Continues to be work-tested but instead of 100 percent loss of benefit for non-compliance with work requirements, only 50 percent of the benefit will be lost at first failure.
All UB beneficiaries will have to re-apply after one year and undergo a comprehensive work assessment.
The medical certificate is being re-designed to provide case managers with more information about the beneficiary's capacity to work.
Anyone deemed able to work in the next two years will be sent to the sickness benefit instead.
Again, redesigned medical certificate and a new requirement that a second certificate is issued at 8 instead of 13 weeks.
Like UB, a compulsory review after 1 year.
From May next year, where assessed capable of working part-time, will be work-tested like unemployed beneficiaries. Sanctions for non- compliance same as UB.
From September beneficiaries with youngest child aged 6 will be part-time work-tested. Some exemptions for parents of special needs children or those studying at level 4 or above. Same sanctions as unemployment benefit.
Staggered instead of 100 percent at first failure. Single beneficiaries more likely to be sanctioned than couples with children.
Easier to get a small number over a year - harder to get large number
The $80 threshold (how much a beneficiary can earn before their benefit income is reduced by 30 cents in the dollar) is raised to $100.
The Unemployment benefit.
Why reduce the sanction for failure to comply with a work-test? This weakens the effectiveness of sanctions. It seems that National wants one sanction regime so eased it in advance of extending the scheme to the sickness and domestic purpose's benefit. I note they explicitly state, "single beneficiaries with no children are more likely to be sanctioned than couples with children." There is a incentive here to make sure you have a child dependent on you.
Invalid's and sickness benefits.
MSD had already introduced a redesigned medical certificate in 2007 and the effectiveness was called into question in a recent Auditor General's report. In any event, numbers on IB and SB continued to grow.
The reforms to sickness benefits will emulate what Australia did with their disability support pensions in 2006 by introducing part-time work obligations on those assessed as able to work.
The result there?
The Sydney Morning Herald reports earlier this month;
The reforms introduced a much tougher social security regime that aimed to end long-term welfare dependency and cut the growth in welfare rolls.
But the evaluation shows the changes failed to put a brake on the high numbers joining disability pension rolls, made little progress in moving people with disabilities off benefits and into work, and made only ''modest'' gains in the work participation of the very long-term unemployed and mature-age job-seekers...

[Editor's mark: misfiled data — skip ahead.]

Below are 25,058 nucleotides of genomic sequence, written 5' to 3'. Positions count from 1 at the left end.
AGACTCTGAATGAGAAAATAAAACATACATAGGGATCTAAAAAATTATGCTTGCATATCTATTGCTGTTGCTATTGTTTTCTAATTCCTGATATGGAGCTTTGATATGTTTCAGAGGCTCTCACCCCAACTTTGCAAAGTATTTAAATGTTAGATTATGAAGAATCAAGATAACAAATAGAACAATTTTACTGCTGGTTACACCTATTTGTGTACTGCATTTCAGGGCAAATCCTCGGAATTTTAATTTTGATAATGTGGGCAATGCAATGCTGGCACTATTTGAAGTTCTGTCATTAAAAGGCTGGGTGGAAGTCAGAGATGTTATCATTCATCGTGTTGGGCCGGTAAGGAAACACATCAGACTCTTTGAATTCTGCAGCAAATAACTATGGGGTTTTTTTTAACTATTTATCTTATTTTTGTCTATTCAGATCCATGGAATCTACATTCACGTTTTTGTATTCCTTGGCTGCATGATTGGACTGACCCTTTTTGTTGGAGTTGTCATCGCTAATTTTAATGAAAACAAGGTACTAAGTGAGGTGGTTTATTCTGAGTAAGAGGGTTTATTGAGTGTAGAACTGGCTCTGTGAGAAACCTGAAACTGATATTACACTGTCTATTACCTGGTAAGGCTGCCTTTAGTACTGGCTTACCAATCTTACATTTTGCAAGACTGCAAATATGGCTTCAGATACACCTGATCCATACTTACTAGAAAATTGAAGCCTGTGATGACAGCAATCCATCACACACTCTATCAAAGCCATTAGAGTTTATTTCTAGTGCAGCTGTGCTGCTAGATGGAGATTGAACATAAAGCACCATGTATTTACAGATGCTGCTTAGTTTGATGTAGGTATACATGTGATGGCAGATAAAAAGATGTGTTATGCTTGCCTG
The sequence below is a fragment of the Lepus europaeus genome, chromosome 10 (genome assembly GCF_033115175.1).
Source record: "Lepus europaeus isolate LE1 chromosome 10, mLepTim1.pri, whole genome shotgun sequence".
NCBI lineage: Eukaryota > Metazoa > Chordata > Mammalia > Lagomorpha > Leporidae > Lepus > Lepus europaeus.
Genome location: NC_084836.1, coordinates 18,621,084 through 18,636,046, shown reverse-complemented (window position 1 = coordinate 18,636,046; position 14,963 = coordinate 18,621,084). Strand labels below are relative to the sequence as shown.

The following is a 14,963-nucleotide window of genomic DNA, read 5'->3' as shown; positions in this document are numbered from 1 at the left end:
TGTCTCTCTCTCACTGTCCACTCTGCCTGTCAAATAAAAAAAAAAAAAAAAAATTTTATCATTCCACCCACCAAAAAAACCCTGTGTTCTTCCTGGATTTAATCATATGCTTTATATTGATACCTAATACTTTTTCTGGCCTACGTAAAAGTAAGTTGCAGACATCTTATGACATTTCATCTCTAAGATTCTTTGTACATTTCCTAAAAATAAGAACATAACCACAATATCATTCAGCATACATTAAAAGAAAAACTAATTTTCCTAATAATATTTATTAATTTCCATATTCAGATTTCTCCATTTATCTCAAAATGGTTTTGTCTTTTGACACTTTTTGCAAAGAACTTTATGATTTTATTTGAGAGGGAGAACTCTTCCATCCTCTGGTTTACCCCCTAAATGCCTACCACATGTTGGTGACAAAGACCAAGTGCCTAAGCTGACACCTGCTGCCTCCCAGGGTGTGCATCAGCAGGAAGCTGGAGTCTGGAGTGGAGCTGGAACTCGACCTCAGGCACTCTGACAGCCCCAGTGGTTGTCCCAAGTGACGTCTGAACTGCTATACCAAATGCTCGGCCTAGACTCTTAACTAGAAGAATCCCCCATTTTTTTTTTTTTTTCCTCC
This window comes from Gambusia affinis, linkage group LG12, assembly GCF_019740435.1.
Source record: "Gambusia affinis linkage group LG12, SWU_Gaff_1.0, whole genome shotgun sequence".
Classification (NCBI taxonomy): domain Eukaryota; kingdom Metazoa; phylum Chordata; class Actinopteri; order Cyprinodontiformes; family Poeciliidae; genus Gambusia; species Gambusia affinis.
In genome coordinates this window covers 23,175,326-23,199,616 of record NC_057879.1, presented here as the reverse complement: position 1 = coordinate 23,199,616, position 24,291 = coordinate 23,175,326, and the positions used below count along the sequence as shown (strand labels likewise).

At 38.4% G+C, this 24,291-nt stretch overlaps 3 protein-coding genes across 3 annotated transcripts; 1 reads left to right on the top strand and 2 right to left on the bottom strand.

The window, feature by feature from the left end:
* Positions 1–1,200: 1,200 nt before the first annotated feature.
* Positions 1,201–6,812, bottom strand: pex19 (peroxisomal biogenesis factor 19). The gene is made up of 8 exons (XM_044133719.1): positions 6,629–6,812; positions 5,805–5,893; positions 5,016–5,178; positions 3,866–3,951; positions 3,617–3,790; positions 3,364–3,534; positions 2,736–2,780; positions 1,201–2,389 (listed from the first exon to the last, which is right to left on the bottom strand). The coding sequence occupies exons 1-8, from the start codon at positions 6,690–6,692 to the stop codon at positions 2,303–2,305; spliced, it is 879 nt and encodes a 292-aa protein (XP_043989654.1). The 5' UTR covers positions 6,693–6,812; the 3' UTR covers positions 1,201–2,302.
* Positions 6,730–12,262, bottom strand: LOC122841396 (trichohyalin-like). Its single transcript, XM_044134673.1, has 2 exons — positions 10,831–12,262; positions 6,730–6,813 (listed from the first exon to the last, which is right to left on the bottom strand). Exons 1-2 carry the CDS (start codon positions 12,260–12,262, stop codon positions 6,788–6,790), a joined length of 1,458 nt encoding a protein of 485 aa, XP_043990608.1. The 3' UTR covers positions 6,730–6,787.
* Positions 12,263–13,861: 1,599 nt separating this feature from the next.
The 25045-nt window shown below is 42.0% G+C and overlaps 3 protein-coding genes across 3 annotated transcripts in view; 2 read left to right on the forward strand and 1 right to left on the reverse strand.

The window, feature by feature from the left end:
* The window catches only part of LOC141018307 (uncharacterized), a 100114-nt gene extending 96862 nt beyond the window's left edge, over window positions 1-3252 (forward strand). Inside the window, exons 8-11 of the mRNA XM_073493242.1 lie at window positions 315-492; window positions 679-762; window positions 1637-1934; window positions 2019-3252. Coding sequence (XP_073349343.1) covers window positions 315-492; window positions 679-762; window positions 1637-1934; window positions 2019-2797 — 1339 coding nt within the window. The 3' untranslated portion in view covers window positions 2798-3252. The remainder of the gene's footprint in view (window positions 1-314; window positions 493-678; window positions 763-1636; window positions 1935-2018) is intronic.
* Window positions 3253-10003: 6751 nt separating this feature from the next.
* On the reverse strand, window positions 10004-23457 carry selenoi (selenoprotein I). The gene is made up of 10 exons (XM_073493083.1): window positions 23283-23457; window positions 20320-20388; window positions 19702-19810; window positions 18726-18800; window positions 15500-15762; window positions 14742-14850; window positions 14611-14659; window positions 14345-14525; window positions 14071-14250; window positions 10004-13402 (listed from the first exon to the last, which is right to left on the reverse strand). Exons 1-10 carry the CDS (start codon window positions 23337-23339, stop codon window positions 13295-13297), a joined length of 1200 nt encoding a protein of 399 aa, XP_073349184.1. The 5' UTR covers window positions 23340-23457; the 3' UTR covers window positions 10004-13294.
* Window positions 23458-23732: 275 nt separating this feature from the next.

The evaluation shows that in the year after the reforms the same numbers were added to the disability pension rolls as in previous years. These rose from 712,000 in July 2006 to 757,118 three years later.
However, there was also progress with 10 per cent of new disability pension applicants on Newstart leaving income support after six months. In previous years, only 4 per cent of a similar group moved off the pension.
Clare Martin, the chief executive of the Australian Council of Social Service, said: ''Although the figures show there was a small rise in people with disabilities moving into work, the policy actually left thousands of people worse off because they were diverted onto lower levels of payments. It was simply problem-shifting.''
The introduction of a work-test when the youngest child turns 6 will encourage the beneficiary to make sure their youngest child is never older than six. National says that when they previously introduced a work test on the DPB (1997-2003) the full-time employment rates of sole mothers climbed rapidly. But the number on the DPB dropped by only 3,000 or 2.7% percent. This policy could be significantly strengthened by adding a cap on the number of children allowed while on a benefit. Currently about 5,000 children are added to an existing benefit every year.
The figure the Ministry has provided for a typical DPB parent renting in Auckland is $580 per week or $30,160 per annum after tax. A full-time job on the minimum wage would pay $26,520 before tax.
That's another big incentive to keep growing a family and stay on the benefit.
Lifting earning capacity for people who are part employed and part benefit dependent seems like a good idea but may simply lead to more people staying in that position than moving into full-time work.
The reforms will enhance the motivation of those people who want to work. But are they the problem?
The Minister says they are aimed at reducing the cycle of dependency but they may well do the very opposite by increasing the benefit-dependent birthrate. Children born onto a benefit are far more likely to become adult beneficiaries.
The most pressing problem inherent in the welfare system - making children guarantors of a no-obligation benefit income - just got worse.